The Oculus Go was the first standalone VR headset that Oculus released, letting users enjoy virtual reality experiences in one self-contained device. It didn’t offer the same kind of high fidelity graphics that a high-end VR headset paired with a powerful desktop PR could offer, but it was a lightweight and cheap device, that would work independently of any other hardware.
Originally released in early 2018, and using internal components that were very similar to what you might find in a typical phone, it has been able to keep up with other VR headsets admirably, with bespoke versions of Beat Saber, Dance Central, and The Climb, but it’s clearly not a device that’s powerful enough to run any more demanding games.
Partly for this reason, Oculus has announced that they will be ending support for the Oculus Go, instead directing people towards their newer standalone VR headset the Oculus Quest. In a blog post announcing this decision, Oculus said:
“The community response has been overwhelmingly positive, and you’ve told us loud and clear that 6DOF feels like the future of VR. That’s why we’re going all-in, and we won’t be shipping any more 3DOF VR products. We’ll end sales of Oculus Go headsets this year as we double down on improving our offerings for Quest and Rift.”
3DOF refers to three degrees of motion, where headsets like the Oculus Go can track your rotation position along the three axes of rotation but does not have support for tracking your position. This limits the complexity of the VR experiences you can have since games can’t react to your positional movement. 6DOF headsets like both the Oculus Quest and Oculus Rift can track both your rotational movements and your positional movements, which leads to a more immersive experience.
This is a shame for anyone who uses an Oculus Go, especially for anyone who bought one recently, as this means new releases of apps and games to use on this headset will begin to dry up soon. Oculus says that they will support this headset with bugfixes and security patches through til 2022, but that they will no longer have any new releases coming to the store from December 4th this year.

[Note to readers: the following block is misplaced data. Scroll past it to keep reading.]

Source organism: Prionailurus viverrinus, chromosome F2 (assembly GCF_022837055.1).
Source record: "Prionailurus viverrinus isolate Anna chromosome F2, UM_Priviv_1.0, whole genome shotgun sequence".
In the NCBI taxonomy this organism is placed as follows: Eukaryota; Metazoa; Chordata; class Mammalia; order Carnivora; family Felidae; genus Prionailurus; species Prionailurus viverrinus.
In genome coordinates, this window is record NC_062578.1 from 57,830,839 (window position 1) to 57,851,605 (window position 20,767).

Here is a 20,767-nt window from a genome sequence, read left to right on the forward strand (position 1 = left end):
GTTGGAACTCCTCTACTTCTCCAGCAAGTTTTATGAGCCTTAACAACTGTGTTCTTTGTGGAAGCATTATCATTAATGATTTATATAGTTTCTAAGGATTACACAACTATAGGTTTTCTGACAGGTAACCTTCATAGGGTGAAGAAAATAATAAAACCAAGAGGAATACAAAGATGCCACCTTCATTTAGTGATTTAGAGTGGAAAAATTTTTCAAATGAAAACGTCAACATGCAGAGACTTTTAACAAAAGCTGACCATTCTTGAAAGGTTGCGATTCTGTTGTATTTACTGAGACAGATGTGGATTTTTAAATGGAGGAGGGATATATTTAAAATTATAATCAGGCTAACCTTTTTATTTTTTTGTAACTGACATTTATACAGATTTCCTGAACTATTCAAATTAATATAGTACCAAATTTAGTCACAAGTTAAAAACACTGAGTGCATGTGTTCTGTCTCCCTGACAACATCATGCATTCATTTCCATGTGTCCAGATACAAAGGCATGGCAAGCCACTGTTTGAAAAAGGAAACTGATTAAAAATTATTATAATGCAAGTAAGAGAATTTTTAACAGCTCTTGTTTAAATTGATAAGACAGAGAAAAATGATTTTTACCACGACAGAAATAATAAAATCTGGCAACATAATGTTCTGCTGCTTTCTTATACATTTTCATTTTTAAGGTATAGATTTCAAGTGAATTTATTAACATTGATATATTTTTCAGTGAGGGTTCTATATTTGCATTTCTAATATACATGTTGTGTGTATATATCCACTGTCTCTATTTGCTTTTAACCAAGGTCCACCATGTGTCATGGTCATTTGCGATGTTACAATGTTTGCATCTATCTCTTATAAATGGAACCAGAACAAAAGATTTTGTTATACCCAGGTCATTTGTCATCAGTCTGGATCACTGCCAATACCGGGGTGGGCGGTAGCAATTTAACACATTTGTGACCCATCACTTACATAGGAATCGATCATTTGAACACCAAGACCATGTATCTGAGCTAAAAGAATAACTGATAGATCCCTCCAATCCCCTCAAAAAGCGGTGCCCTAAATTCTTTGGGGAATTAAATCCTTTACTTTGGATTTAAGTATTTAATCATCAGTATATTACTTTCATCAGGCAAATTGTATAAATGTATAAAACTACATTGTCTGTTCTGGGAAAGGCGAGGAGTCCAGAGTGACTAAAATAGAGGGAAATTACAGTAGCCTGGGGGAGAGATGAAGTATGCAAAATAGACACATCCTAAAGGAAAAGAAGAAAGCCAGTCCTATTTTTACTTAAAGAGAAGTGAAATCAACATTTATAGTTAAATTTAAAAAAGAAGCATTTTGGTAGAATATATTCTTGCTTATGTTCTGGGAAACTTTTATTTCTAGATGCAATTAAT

For users that own or upgrade to their newer standalone headset, the Oculus Quest, there are some changes coming too, as an update coming early next year will add support for developers to release games for the Oculus Quest outside of the official store. This should pave the way for some more experimental or non-commercial projects, or even for developers that were cautious about working on an Oculus Quest project knowing that they could be rejected from the store on Oculus’s whims.
Pioneer of early 3D games, and engineer at Oculus, John Carmack had some interesting comments on the matter, suggesting this decision came after some internal debate within the company as to what the best strategy going forward was.
less adjustability, fewer (no, initially) cameras. The VR enthusiast base wants more of everything, and is willing to pay in dollars, weight, and complexity, but I still don't think it is clear what trades the broad consumer base wants.
— John Carmack (@ID_AA_Carmack) June 23, 2020
Sounds like the Oculus Go was created to make an accessible entry-level device, but over time it’s become clear that the base level for VR needs to be a little higher. Now that they’ve raised that base level with the most sophisticated Oculus Quest, the Oculus Go is somewhat obsolete.